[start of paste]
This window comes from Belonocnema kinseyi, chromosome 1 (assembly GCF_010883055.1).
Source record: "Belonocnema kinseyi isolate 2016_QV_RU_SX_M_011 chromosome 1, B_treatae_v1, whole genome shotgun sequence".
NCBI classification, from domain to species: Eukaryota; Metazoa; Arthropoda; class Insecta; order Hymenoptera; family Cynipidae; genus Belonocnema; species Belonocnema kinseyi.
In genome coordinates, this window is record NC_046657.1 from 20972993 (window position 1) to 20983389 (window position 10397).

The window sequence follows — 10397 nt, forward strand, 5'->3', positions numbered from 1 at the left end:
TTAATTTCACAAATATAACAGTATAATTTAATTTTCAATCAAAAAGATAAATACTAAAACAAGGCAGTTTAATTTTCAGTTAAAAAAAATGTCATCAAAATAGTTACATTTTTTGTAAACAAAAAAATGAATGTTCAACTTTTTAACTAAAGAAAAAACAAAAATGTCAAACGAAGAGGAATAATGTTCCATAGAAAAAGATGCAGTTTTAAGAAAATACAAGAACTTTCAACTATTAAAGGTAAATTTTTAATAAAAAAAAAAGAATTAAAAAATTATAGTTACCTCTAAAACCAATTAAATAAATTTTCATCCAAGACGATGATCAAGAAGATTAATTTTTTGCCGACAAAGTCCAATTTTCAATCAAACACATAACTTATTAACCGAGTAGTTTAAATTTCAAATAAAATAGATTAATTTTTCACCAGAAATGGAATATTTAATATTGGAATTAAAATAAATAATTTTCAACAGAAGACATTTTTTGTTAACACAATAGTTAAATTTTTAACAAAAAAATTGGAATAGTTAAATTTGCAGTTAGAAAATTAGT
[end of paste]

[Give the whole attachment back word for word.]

This window comes from Belonocnema kinseyi, chromosome 1 (assembly GCF_010883055.1).
Source record: "Belonocnema kinseyi isolate 2016_QV_RU_SX_M_011 chromosome 1, B_treatae_v1, whole genome shotgun sequence".
NCBI classification, from domain to species: Eukaryota; Metazoa; Arthropoda; class Insecta; order Hymenoptera; family Cynipidae; genus Belonocnema; species Belonocnema kinseyi.
In genome coordinates, this window is record NC_046657.1 from 20972993 (window position 1) to 20983389 (window position 10397).

The window sequence follows — 10397 nt, forward strand, 5'->3', positions numbered from 1 at the left end:
TTAATTTCACAAATATAACAGTATAATTTAATTTTCAATCAAAAAGATAAATACTAAAACAAGGCAGTTTAATTTTCAGTTAAAAAAAATGTCATCAAAATAGTTACATTTTTTGTAAACAAAAAAATGAATGTTCAACTTTTTAACTAAAGAAAAAACAAAAATGTCAAACGAAGAGGAATAATGTTCCATAGAAAAAGATGCAGTTTTAAGAAAATACAAGAACTTTCAACTATTAAAGGTAAATTTTTAATAAAAAAAAAAGAATTAAAAAATTATAGTTACCTCTAAAACCAATTAAATAAATTTTCATCCAAGACGATGATCAAGAAGATTAATTTTTTGCCGACAAAGTCCAATTTTCAATCAAACACATAACTTATTAACCGAGTAGTTTAAATTTCAAATAAAATAGATTAATTTTTCACCAGAAATGGAATATTTAATATTGGAATTAAAATAAATAATTTTCAACAGAAGACATTTTTTGTTAACACAATAGTTAAATTTTTAACAAAAAAATTGGAATAGTTAAATTTGCAGTTAGAAAATTAGT